And this is what a successful, fully developed brand-customer relationship looks like.  To the LAPD Detective, Starbucks was a positive part of his identity.  He could depend on the company to deliver an emotional experience that recharged him and alleviated the stresses of his day-to-day life.  Even in times of financial strain, this was one thing he wouldn’t sacrifice.

Whereas the LAPD Detective told Schulz this when asked, your loyal customers, evangelists, are telling everyone else in their circle how they feel about your brand everyday in social media and via their actions.  Why?  Because the brand has become a staple in their lives — the brand is a part of their self-identity.

Fostering this type of relationship provides monetary benefit.  The police officer’s story demonstrates the secured revenue from developing strong brand-customer relationships.  While he purchases a cup of coffee, he is buying the whole experience.  The relationship grew with each successive visit.  His interaction with the baristas added value through emotional engagement.  He trusted in Starbucks and in his store.  And each day, he returned to enjoy these connections.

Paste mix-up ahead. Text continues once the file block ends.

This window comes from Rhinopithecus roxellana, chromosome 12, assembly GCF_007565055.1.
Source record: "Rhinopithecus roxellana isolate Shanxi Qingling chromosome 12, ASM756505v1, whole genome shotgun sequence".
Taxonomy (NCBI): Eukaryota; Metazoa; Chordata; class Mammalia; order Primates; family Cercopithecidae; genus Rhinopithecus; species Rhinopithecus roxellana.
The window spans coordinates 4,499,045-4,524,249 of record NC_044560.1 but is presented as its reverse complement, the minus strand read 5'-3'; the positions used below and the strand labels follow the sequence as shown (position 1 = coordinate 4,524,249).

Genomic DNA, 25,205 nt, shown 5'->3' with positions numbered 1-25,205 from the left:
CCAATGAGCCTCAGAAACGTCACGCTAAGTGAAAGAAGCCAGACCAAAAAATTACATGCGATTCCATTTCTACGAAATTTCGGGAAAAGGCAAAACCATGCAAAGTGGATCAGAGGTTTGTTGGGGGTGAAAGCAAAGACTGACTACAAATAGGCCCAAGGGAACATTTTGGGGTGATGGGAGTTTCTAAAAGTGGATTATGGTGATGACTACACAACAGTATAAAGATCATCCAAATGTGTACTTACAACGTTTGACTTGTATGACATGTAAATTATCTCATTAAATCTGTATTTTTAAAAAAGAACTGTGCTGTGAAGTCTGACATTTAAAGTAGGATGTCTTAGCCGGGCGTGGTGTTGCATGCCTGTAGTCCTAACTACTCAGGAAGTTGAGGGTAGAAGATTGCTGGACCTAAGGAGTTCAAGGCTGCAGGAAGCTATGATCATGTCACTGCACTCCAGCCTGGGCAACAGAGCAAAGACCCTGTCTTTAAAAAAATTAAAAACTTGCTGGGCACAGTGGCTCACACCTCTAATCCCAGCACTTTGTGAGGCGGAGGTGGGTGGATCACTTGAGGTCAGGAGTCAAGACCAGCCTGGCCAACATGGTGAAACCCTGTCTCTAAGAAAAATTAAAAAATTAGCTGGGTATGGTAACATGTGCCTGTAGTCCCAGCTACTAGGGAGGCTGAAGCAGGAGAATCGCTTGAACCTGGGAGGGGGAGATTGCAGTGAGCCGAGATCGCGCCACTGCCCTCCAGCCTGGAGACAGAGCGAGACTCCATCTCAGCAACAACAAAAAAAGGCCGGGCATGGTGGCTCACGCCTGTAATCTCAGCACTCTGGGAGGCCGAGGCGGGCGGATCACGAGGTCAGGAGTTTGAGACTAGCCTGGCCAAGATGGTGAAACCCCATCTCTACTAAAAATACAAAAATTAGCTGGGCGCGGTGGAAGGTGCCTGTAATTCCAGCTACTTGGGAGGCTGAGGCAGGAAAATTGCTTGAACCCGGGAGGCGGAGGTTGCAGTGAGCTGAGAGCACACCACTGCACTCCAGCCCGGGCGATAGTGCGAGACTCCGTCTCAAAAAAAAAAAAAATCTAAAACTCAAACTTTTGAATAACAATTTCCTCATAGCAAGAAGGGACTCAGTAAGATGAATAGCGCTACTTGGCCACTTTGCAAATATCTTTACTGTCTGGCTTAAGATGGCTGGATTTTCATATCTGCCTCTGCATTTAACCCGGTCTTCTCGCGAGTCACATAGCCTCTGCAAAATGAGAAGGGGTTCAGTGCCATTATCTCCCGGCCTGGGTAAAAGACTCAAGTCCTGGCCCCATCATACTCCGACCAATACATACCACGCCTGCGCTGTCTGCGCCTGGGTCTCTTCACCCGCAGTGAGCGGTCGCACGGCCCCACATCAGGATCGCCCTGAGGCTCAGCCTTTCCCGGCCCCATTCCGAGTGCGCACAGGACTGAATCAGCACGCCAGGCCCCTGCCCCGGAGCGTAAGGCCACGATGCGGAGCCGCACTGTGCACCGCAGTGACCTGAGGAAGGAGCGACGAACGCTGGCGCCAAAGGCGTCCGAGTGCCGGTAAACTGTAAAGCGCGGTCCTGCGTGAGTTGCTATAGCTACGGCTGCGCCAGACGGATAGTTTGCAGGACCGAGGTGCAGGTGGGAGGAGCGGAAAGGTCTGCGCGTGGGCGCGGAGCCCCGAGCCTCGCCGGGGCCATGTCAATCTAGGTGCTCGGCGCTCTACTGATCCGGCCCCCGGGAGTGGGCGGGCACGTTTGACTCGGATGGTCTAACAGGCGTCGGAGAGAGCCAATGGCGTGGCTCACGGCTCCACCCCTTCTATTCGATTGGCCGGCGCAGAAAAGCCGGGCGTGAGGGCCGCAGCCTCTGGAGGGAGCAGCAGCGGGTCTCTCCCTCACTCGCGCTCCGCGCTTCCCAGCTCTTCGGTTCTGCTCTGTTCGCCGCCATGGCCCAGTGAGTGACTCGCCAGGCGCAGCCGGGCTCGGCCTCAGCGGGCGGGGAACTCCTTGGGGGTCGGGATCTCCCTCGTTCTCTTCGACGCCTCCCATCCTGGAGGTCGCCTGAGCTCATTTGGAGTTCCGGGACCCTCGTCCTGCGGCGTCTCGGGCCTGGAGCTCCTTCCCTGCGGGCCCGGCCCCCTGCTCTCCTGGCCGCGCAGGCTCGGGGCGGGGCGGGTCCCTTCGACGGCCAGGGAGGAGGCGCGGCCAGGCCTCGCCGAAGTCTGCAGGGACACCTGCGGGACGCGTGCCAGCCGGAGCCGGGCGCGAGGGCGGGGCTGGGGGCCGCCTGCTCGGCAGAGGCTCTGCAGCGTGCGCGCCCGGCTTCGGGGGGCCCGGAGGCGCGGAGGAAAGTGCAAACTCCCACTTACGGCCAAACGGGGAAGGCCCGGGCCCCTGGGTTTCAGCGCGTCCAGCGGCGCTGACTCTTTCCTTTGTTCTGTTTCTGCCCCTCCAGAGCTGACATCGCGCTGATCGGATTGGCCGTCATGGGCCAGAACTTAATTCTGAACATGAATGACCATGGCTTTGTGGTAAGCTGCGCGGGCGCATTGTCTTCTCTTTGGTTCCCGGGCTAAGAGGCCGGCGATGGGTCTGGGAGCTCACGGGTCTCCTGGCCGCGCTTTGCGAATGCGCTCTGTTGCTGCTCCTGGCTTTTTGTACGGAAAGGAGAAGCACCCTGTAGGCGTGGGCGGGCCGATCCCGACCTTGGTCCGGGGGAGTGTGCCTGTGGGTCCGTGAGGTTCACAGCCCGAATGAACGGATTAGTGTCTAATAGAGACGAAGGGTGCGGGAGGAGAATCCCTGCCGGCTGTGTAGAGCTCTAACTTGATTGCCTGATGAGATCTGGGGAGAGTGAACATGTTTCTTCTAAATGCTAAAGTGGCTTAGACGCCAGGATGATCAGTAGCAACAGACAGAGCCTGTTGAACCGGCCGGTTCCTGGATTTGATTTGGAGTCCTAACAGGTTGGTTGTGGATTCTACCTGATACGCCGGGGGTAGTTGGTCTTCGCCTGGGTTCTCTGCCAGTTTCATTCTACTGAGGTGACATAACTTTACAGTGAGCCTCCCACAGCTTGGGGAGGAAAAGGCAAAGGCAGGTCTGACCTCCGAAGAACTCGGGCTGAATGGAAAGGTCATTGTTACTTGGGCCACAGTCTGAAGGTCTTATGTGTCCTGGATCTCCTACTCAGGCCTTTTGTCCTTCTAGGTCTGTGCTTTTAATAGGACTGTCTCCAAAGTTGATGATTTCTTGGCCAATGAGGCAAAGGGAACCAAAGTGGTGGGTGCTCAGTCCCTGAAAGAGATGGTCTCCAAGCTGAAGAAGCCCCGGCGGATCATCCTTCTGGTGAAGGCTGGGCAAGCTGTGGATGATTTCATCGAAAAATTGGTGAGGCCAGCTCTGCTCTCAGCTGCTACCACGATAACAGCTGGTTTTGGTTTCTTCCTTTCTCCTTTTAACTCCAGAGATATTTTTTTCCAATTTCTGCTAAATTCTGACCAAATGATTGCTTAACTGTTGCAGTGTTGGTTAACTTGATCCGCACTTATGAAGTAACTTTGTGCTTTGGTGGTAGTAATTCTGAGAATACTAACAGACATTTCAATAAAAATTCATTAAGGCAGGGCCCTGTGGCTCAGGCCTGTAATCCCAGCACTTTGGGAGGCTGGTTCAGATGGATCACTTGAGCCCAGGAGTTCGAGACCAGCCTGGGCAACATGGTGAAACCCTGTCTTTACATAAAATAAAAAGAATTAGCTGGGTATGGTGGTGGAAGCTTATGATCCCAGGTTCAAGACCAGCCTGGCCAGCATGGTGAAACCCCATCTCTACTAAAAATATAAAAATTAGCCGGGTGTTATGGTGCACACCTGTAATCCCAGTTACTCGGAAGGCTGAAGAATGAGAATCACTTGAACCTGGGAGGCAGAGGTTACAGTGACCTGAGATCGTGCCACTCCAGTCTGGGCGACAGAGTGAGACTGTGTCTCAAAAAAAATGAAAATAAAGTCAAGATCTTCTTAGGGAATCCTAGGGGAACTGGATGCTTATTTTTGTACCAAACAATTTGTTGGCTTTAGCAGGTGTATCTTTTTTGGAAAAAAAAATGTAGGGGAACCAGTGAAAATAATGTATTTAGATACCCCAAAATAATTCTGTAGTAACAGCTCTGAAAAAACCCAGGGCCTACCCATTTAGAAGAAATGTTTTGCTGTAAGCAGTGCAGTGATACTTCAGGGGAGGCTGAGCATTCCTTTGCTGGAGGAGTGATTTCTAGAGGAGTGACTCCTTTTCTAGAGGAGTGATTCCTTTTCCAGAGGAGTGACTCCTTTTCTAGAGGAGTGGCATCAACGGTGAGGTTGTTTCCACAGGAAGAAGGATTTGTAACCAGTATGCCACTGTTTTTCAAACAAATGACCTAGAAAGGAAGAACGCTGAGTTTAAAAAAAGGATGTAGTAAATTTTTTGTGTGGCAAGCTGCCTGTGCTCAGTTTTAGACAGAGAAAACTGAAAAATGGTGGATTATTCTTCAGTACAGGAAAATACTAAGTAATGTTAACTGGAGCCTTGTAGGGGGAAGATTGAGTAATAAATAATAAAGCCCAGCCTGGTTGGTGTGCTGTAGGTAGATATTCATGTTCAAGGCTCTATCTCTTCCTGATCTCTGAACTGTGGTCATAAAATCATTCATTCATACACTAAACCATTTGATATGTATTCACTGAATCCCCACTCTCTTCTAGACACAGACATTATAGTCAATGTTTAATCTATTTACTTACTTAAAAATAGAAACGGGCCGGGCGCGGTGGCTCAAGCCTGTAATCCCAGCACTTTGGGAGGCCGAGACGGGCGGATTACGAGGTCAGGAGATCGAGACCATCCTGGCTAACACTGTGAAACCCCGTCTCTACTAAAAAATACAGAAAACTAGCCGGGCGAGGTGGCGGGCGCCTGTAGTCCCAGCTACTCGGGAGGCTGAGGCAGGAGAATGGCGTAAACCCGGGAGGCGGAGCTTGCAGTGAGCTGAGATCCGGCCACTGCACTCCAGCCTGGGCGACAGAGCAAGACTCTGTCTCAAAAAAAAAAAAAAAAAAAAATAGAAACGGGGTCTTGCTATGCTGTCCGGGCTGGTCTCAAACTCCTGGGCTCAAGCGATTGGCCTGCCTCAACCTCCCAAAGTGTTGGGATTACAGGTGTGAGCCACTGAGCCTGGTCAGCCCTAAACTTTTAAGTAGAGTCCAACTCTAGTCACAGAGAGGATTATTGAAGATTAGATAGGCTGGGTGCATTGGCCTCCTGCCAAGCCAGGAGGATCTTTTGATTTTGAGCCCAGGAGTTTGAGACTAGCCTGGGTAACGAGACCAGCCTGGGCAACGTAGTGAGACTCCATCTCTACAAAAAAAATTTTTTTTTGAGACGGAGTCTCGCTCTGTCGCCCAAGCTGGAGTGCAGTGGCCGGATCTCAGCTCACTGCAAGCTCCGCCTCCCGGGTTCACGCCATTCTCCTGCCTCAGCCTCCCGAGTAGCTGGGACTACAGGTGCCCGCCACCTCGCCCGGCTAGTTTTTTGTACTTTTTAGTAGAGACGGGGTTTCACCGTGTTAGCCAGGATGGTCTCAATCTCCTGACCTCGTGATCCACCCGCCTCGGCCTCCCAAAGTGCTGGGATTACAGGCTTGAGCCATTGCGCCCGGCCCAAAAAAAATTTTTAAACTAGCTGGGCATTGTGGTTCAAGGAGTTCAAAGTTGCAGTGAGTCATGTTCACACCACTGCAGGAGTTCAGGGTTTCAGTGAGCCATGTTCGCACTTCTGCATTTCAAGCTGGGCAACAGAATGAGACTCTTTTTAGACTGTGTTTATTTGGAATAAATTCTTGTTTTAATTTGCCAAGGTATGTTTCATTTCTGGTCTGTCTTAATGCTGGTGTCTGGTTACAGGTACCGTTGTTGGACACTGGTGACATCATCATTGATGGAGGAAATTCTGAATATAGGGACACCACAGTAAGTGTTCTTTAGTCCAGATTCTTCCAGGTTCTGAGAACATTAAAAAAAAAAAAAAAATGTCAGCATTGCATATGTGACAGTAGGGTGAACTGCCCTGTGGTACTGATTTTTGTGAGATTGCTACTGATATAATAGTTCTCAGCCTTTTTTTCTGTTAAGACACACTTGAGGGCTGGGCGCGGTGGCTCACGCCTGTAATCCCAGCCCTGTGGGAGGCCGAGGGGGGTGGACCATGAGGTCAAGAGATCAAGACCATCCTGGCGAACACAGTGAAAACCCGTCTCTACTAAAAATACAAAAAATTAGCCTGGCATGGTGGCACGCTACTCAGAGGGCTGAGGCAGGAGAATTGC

When people make purchase decisions, they face a tradeoff between products.  During times of financial struggle, they must make sacrifices.  Through developing strong connections overtime, a loyal customer will sacrifice other products and allocate more resources to your brand.  What did this mean for Starbuck’s bottom line?  He’s not at 7-Eleven.  He’s drinking that four-dollar latte.


So is social media overhyped or undervalued?  No one can make provide a definitive yes or no answer without attaching a few exceptions.  Overvalued?  Certainly… in some situations.  Spamming customers with tweets will detract from the relationship.

However, something like a weekly blog can become a ritual.  The online forums offer digital spaces for relationships to develop.  They provide spaces to have fun, such as generating brand relevant games for you customer.  The conversation has simply moved to another space, but the same strategies still apply.  Create trust and mutual respect.  Provide open and honest feedback that helps both parties move forward in the relationship.  When a brand falters, they have the opportunity to reach their customer base and tackle issues head on.